This seems to follow along the lines of logic, but fails to see that the Scriptures do not say that we are saved by logic, but by what the Bible says that we must do in order to be saved. This is the real issue. Not logical arguments, but a reliance on the whole of Scripture to define how people are saved in the Gospel dispensation.    

 The concept of obedience and baptism will be discussed at the conclusion of the article. This will not be ignored, but must be put into the context of certain facts concerning grace, the Gospel, and the Word of God.

 Let’s start with just a few of the verses that the doctrine of Baptismal Regeneration uses to add water baptism to the salvation formula.



John 3:5

One of the key verses for the doctrine of Baptismal Regeneration is in John 3:5. The emphasis is put upon the words, “Except a man be born of water and of the Spirit, he cannot enter into the kingdom of God.” This seems to say it all for those that believe that water will supplement the deficiency of the work of Christ. They claim that to be saved, we must be regenerated by water baptism in order to receive the baptism of the Spirit. This however misses some important details. First of all, the passage separates the event of being born of water and being born of the Spirit. They are not the same thing, which baptismal regeneration implies. Secondly, baptism is not even mentioned in the context of this passage. The passage is not talking about baptism at all! Lets take a brief look to see what the passage does say.

The question Nicodemus asked was, “How can a man be born again when he is old? Can he enter a second time into his mother’s womb, and be born? “Jesus answered.” Notice that Jesus is answering the question that Nicodemus asked, which was “how he could return again to his mothers womb.” Jesus does not go off on a tangent by talking about baptism by immersion. In fact, He does not do anything other than answer the direct question of Nicodemus.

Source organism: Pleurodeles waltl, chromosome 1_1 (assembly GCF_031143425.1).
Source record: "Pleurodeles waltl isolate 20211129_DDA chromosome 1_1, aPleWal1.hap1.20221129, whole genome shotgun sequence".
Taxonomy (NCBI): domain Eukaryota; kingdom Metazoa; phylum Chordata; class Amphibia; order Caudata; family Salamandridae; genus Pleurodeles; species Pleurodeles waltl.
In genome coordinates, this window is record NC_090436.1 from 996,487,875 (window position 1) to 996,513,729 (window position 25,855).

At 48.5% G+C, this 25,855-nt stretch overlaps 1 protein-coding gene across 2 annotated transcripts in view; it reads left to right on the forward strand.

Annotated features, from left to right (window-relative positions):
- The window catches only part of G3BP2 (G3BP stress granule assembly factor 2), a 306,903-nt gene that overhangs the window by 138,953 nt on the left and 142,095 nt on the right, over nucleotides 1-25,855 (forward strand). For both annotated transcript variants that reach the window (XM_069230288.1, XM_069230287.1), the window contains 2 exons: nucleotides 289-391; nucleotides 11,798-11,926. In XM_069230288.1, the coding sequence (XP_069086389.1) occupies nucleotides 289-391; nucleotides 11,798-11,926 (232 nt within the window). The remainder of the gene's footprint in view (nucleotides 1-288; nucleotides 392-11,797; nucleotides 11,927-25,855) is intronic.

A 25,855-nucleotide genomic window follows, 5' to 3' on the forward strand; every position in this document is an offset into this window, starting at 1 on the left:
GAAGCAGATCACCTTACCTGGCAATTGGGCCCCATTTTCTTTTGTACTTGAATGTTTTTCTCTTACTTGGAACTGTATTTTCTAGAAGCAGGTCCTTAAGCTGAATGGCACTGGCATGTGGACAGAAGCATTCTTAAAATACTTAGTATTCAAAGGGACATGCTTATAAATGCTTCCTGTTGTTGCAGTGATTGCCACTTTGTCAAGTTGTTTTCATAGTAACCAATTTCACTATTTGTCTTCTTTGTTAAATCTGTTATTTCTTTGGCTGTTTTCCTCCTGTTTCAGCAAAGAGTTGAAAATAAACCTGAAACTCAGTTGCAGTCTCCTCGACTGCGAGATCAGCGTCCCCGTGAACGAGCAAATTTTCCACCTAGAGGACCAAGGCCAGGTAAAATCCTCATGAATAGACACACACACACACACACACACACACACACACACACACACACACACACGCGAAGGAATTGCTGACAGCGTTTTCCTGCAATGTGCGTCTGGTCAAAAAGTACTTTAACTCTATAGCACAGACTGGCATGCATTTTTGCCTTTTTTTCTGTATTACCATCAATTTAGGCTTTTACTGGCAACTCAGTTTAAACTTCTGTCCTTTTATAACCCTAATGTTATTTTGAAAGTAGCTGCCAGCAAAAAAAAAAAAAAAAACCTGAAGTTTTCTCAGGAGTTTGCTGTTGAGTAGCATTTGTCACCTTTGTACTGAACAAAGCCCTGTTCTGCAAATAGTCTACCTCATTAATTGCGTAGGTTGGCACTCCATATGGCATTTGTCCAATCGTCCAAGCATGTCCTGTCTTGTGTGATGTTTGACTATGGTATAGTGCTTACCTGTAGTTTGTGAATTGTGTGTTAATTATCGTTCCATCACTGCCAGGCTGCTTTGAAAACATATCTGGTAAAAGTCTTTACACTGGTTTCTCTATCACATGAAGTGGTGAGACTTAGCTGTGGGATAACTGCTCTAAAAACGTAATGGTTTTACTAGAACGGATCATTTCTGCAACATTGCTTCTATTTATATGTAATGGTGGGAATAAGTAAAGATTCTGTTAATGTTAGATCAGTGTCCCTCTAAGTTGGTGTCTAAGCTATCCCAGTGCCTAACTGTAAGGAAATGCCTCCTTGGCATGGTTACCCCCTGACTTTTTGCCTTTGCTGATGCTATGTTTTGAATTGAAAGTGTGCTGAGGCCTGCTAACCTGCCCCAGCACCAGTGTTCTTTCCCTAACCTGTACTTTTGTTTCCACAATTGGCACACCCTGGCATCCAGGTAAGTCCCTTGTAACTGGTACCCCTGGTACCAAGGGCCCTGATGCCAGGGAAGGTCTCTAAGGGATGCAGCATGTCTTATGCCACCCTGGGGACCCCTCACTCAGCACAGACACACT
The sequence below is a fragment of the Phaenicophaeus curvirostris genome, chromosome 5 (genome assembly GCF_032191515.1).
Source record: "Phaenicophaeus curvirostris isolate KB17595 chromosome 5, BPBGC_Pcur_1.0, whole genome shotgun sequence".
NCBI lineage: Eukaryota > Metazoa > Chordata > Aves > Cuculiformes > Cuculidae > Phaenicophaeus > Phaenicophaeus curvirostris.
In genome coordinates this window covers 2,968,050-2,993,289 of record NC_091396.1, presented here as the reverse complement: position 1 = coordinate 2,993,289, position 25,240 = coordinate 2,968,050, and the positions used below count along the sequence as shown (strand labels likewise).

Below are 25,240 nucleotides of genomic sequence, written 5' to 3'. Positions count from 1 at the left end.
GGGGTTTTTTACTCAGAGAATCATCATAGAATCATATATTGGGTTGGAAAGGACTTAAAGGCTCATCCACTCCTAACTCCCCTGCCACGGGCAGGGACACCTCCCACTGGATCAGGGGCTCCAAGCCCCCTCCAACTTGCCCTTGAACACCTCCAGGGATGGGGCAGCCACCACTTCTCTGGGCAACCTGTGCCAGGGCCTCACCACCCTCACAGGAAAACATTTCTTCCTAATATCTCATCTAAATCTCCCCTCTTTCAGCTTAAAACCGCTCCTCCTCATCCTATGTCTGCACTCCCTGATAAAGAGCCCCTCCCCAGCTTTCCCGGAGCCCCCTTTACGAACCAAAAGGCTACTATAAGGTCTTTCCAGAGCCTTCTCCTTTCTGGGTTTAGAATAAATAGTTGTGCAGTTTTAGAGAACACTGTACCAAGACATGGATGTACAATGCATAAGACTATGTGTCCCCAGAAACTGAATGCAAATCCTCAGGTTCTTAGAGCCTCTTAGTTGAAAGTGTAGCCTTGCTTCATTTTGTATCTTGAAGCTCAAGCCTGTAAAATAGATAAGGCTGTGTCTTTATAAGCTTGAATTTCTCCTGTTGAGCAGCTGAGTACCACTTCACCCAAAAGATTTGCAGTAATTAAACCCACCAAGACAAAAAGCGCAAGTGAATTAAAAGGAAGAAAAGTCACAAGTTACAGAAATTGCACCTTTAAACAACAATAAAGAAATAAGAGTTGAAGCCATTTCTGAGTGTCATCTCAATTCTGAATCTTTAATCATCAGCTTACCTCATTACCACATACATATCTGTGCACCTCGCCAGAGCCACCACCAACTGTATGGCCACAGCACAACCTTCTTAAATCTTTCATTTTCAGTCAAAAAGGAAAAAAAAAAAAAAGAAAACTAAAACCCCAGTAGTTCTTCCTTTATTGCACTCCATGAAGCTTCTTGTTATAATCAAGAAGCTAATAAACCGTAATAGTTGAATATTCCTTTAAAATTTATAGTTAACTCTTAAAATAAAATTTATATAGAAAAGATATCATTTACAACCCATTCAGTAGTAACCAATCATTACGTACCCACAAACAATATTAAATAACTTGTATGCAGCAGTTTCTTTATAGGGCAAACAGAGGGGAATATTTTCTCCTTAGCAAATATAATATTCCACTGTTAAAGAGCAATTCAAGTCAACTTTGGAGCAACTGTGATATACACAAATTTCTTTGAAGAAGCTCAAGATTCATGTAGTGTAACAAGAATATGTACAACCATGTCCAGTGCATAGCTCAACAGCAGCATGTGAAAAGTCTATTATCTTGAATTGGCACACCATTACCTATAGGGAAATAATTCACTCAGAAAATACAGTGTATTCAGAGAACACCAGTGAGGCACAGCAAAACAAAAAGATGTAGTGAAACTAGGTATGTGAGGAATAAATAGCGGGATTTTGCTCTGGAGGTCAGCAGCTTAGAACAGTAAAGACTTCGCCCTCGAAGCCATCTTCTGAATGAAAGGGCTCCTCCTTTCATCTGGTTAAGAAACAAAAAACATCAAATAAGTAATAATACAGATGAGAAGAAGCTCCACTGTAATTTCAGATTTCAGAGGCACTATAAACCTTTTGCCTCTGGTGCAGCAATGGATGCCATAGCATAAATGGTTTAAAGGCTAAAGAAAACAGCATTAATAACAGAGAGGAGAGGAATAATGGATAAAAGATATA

Jesus answered his question very directly saying, "Verily, verily, I say unto thee, Except a man be born of water and the Spirit, he cannot enter into the kingdom of God." It is clear from the passage that Nicodemus thought that Jesus was talking about a PHYSICAL rebirth. Jesus responded to his misconception by saying that this is not a physical birth (mother's water) but a SPIRITUAL birth.

If this was talking about water baptism as a requirement for being born-again, you would think that it would be reinforced somewhere in the context of Jesus' speaking. But we find the exact opposite! Jesus says in verse 12 that "if I told you EARTHLY THINGS, and ye believe not, how shall ye believe, if I tell you HEAVENLY THINGS?"

John chapter three is the context in which the interaction of Jesus and Nicodemus takes place. Just before this we read the Gospel is that, "whosoever believeth in him should not perish, but have eternal life. For God so loved the world, that he gave his only begotten Son, that whosoever believeth in him should not perish, but have everlasting life." Notice that there is not a singular reference to baptism concerning salvation in this verse, or any baptism/salvation connection in the whole chapter! The Gospel is not found in water, but upon faith! "He that believeth on the Son hath everlasting life: and he that believeth not the Son shall not see life; but the wrath of God abideth on him" (John 3:36).

It is a distortion of the Gospel, and the straightforward meaning of the context, to make this passage say that baptism is a requirement for salvation. Just because water is used in the passage, it is no reason to force the concept of baptism upon it! 



ACTS 2:38

The bedrock verse for Baptismal Regeneration is Acts 2:38. The whole idea of how Bible verses concerning salvation, purification, washing, and water, are to be interpreted, hinges upon their doctrinal dogmatism upon this single verse. They see this as the clearest, and most straightforward presentation of the gospel message in all of the Scripture.

“Then Peter said unto them, 'Repent, and be baptized every one of you in the name of Jesus Christ for the remission of sins, and ye shall receive the gift of the Holy Ghost.”

By isolating this, and ignoring the rest of Scripture on the subject, we see that they come up with a gospel formula on their own. Repentance…. Baptism “for” the remission of sins…. Only then does one receive the Holy Ghost.